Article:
Last month, Turtleduck Press released this anthology:
My contribution (besides editing the anthology) was a story about a maidservant and an inventor, set in a fantasy/clockpunk version of Mughal-era India. I spent six weeks in India last year and fell in love with…well, many things, but especially the historical architecture. So writing about it was a no-brainer. And as a bonus, that means I can put up related photos…
The story opens at Amber Fort (also called Amer Fort), a fortified palace in Rajasthan, which looks like this. Click to enlarge any of the photos (all copyright 2013 Siri Paulson).
The first scene in the story takes place in the fort’s pleasure gardens, which look like this. On the right side of this photo you can see one of the many open-air halls or pavilions (it’s a desert — no walls necessary) where court was held, musicians played, poets held competitions, and so on:
Then the action shifts up the mountain, to Jaigarh Fort and its tower, which you can see in the background here (Amber Palace is in the foreground again):
Unfortunately, I didn’t get a chance to visit Jaigarh Fort, so to add to the atmosphere, I drew inspiration from some of the other forts in the area, like the faded flowers on this decayed wall at Amber Fort:
and this big archway in Nahargarh Fort:
and this walkway in Agra Fort (built by the Mughals, not the Rajasthani princes, but in the same era — and the Mughals in Agra also built the Taj Mahal):
I could keep rambling about architecture all day, but moving on, here’s the sort of thing that the (high-born) inventor in the story would have worn:
The maidservant would have been dressed something like these women, who are wearing shalwar kameez — loose pants and tunic, with a matching scarf that can be worn over the head, as here, or just over the shoulders (note that the women in the linked photo are in southern India, where the fabrics used are often filmier and more pastel than in the north).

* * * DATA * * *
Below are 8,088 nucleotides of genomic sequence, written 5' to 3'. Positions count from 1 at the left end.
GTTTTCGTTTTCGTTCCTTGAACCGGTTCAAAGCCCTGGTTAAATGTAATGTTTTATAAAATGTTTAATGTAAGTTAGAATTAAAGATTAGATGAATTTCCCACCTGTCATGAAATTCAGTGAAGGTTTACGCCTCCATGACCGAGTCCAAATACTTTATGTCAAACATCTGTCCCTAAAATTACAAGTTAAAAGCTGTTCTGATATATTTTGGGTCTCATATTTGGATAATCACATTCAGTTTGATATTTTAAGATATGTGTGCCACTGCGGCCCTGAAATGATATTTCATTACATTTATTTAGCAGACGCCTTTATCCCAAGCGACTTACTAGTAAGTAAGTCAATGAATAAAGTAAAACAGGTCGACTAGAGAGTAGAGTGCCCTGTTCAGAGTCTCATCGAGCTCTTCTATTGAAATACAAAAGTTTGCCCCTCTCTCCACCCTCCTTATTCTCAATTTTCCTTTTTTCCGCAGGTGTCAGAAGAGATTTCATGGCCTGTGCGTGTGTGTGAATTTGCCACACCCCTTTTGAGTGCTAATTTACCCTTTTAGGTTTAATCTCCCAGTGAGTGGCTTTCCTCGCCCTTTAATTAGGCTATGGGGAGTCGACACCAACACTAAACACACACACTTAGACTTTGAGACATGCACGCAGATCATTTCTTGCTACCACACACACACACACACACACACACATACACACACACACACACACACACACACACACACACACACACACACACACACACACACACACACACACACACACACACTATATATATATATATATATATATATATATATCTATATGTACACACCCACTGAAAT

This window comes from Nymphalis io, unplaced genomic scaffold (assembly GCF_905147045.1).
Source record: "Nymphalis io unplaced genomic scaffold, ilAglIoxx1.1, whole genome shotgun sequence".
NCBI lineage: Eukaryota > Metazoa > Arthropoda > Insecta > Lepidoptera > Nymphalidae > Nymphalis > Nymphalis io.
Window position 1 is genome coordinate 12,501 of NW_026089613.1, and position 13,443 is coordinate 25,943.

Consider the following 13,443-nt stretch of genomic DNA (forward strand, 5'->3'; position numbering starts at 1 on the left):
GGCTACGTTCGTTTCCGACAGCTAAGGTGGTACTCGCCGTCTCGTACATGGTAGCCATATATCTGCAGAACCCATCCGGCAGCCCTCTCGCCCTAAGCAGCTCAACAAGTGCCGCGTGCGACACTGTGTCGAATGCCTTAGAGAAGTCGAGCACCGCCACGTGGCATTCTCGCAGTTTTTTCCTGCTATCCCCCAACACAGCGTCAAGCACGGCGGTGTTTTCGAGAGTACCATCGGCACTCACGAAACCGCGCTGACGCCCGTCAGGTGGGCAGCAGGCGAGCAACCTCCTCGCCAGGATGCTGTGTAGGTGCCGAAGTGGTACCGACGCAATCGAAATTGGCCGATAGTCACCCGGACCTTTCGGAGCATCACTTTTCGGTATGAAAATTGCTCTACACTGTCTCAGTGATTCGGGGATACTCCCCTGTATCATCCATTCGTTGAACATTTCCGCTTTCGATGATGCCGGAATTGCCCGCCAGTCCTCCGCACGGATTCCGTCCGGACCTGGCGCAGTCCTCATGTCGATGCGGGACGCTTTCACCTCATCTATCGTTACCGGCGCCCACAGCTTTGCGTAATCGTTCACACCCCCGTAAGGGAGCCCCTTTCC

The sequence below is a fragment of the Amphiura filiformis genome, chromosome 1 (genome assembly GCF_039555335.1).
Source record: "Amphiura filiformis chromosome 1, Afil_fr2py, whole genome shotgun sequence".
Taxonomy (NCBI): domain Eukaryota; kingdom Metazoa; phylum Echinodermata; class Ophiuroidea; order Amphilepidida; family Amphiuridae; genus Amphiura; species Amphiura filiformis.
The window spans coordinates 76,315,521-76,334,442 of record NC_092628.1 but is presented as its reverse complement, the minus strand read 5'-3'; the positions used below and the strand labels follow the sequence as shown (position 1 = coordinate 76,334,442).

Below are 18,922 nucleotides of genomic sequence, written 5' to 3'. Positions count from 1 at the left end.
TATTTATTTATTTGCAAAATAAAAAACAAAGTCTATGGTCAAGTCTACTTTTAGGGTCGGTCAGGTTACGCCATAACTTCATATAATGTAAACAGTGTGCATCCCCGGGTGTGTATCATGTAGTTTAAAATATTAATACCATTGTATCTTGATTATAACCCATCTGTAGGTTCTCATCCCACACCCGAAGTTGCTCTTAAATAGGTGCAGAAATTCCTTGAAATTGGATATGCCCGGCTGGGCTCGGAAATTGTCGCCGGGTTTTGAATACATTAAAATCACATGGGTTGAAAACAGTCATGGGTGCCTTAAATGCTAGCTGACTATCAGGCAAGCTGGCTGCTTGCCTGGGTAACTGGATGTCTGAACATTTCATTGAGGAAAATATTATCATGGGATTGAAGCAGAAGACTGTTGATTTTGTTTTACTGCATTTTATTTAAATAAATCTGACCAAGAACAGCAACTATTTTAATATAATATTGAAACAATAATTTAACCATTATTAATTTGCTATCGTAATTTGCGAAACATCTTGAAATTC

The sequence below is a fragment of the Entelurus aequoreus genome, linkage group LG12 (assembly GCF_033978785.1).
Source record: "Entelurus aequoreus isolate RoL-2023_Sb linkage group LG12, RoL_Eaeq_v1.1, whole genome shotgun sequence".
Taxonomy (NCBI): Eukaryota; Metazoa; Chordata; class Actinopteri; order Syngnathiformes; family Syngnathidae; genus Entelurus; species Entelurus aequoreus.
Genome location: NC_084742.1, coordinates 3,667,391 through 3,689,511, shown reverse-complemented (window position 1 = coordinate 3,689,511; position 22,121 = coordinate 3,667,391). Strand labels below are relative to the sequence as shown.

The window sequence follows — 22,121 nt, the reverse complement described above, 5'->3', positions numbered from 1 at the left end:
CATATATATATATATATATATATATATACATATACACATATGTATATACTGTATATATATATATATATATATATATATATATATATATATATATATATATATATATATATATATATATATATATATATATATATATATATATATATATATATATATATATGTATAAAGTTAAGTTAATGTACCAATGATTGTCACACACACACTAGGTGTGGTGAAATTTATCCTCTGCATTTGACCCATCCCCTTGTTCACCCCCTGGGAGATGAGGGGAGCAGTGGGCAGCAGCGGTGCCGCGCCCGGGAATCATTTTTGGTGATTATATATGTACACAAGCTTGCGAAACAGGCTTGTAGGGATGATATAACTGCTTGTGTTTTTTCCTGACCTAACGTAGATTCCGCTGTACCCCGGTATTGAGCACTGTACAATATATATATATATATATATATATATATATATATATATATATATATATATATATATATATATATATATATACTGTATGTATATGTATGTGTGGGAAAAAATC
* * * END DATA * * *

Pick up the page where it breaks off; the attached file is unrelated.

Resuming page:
And here’s an artifact from Mehrangarh Fort in Jodhpur that will give you some idea of the sumptuousness of the decor (link to more at the bottom of the post):
Finally, the inventor in the story is based on a real person: Jai Singh II, the ruler of the kingdom of Amber in the early 18th century, who had a great interest in science. To say more would be to spoil the story, but you may find some clues in the Wikipedia article about his work.
For yet more architecture photos of Amber Fort and the other forts in the area, see my blog post Touring the Forts and Palaces of Jaipur, India.
For more artifacts and interiors, see Exploring Jodhpur, the Blue City.
Finally, I’ve done this before for a different story — see A Short Story Inspired by Thailand.
(Quick admin note: I’ll be back on Monday, aiming to post alternate Mondays and Wednesdays. Mondays are for books/films/other geekery, and Wednesdays are for travel/mental health/other stuff related to Real Life. Hope you’ll join me for the ride!)